Microsoft proves that irony is dead

Maybe that’s why Microsoft passed on DoubleClick and let Google take it away for $3.1-billion — so then the Redmond-based behemoth could jump up and down (NYT link) and wave its arms and complain about how big, bad Google is taking control of online advertising.

snipshot_e415ows4ncdj.jpgAfter all, isn’t there a law or something about how much of a market a company can control, and how it can behave when it has that kind of market power? Oh yeah, that’s right — that’s the same law that Microsoft spend tens of millions of dollars arguing was wrongly applied in its case, a case that makes Google’s “control” of online advertising look like a Sunday school picnic. And yet, in a statement on the Microsoft web site, general counsel Brad Smith complains that:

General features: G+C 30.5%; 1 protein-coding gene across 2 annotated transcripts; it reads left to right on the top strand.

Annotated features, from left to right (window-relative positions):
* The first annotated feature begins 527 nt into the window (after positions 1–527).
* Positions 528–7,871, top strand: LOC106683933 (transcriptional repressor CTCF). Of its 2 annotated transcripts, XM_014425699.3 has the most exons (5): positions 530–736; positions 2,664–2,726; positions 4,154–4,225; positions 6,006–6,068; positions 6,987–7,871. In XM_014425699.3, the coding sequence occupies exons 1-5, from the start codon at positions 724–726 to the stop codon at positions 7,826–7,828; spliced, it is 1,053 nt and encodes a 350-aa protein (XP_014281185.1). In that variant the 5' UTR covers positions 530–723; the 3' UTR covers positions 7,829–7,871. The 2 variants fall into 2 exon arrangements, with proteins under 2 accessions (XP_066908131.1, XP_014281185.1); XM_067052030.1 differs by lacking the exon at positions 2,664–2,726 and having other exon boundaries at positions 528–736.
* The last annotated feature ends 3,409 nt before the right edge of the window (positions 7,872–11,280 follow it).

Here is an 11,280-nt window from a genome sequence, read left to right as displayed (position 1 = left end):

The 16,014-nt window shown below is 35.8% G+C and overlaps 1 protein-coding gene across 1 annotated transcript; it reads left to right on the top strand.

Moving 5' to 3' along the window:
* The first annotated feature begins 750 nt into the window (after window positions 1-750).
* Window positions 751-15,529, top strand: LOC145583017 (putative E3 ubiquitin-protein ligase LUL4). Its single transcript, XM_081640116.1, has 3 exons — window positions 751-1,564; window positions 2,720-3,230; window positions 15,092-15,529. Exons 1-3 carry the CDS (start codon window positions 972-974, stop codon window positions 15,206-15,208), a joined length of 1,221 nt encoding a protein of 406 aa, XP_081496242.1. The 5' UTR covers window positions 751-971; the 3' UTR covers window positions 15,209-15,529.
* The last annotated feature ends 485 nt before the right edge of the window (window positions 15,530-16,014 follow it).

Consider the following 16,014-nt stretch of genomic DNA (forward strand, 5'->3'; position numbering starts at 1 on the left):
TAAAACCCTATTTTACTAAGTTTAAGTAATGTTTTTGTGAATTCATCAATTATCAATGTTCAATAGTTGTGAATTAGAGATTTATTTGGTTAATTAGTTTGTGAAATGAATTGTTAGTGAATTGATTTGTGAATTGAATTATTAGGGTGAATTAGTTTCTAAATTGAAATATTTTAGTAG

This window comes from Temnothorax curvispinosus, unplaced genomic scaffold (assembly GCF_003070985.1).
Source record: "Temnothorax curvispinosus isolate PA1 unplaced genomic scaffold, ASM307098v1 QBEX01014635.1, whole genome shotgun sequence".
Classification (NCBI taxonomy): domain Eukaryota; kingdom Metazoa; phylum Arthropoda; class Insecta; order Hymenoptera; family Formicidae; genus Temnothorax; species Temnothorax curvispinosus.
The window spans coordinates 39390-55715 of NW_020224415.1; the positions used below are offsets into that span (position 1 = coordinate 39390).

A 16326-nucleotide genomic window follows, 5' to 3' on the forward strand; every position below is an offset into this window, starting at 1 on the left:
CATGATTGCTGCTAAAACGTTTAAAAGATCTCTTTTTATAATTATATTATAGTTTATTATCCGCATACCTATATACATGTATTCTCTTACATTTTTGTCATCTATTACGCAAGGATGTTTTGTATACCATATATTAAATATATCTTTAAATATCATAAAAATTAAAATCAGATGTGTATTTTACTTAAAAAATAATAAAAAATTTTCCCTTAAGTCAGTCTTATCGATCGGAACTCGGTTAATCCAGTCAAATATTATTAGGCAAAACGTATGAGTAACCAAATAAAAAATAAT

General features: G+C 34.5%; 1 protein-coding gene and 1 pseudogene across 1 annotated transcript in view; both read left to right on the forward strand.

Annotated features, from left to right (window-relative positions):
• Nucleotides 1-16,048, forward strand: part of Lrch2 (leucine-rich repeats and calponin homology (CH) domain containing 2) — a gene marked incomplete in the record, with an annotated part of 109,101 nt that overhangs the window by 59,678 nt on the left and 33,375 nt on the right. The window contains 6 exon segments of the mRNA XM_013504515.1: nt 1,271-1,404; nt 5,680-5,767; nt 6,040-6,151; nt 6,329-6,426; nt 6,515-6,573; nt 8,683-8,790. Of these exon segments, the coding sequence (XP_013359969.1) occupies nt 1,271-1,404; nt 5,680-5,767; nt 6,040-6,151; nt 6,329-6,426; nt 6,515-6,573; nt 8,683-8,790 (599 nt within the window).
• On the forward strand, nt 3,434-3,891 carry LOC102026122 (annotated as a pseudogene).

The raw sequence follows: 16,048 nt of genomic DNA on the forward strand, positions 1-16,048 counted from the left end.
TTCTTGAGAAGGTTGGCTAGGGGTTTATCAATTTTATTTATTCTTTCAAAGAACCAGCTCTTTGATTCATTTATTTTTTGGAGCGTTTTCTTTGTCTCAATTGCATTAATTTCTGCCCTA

“This proposed acquisition raises serious competition and privacy concerns in that it gives the Google DoubleClick combination unprecedented control in the delivery of online advertising, and access to a huge amount of consumer information by tracking what customers do online.”

Scoble says that the complaint “sounds a lot like Microsoft is now the company who had its ass kicked in the marketplace and is running to government regulators to get some relief.” Indeed. And obviously Scoble and I aren’t the only ones to notice the irony.

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About mathewi

I'm the chief digital writer at the Columbia Journalism Review in New York, and a former writer for Fortune magazine and the Globe and Mail newspaper.

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